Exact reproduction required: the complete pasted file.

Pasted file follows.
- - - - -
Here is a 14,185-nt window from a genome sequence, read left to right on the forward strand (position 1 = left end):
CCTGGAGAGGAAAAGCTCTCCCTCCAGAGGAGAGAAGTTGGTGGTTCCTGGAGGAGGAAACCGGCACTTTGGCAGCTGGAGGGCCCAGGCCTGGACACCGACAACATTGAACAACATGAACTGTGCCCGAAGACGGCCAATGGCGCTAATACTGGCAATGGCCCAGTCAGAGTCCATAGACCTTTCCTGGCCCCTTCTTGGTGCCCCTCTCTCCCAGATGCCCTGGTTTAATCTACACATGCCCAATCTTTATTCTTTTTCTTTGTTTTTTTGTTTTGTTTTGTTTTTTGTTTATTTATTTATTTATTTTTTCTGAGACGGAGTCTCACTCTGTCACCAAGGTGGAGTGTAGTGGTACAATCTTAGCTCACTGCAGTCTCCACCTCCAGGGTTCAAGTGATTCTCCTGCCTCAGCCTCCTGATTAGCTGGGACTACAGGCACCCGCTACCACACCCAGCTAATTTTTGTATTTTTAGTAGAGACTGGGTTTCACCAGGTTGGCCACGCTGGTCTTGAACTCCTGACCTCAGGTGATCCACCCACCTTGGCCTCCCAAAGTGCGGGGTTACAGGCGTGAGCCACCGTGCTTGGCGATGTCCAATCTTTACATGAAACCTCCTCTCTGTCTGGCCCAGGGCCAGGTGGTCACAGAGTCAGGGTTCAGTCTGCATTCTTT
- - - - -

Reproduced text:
Here is a 14,185-nt window from a genome sequence, read left to right on the forward strand (position 1 = left end):
CCTGGAGAGGAAAAGCTCTCCCTCCAGAGGAGAGAAGTTGGTGGTTCCTGGAGGAGGAAACCGGCACTTTGGCAGCTGGAGGGCCCAGGCCTGGACACCGACAACATTGAACAACATGAACTGTGCCCGAAGACGGCCAATGGCGCTAATACTGGCAATGGCCCAGTCAGAGTCCATAGACCTTTCCTGGCCCCTTCTTGGTGCCCCTCTCTCCCAGATGCCCTGGTTTAATCTACACATGCCCAATCTTTATTCTTTTTCTTTGTTTTTTTGTTTTGTTTTGTTTTTTGTTTATTTATTTATTTATTTTTTCTGAGACGGAGTCTCACTCTGTCACCAAGGTGGAGTGTAGTGGTACAATCTTAGCTCACTGCAGTCTCCACCTCCAGGGTTCAAGTGATTCTCCTGCCTCAGCCTCCTGATTAGCTGGGACTACAGGCACCCGCTACCACACCCAGCTAATTTTTGTATTTTTAGTAGAGACTGGGTTTCACCAGGTTGGCCACGCTGGTCTTGAACTCCTGACCTCAGGTGATCCACCCACCTTGGCCTCCCAAAGTGCGGGGTTACAGGCGTGAGCCACCGTGCTTGGCGATGTCCAATCTTTACATGAAACCTCCTCTCTGTCTGGCCCAGGGCCAGGTGGTCACAGAGTCAGGGTTCAGTCTGCATTCTTT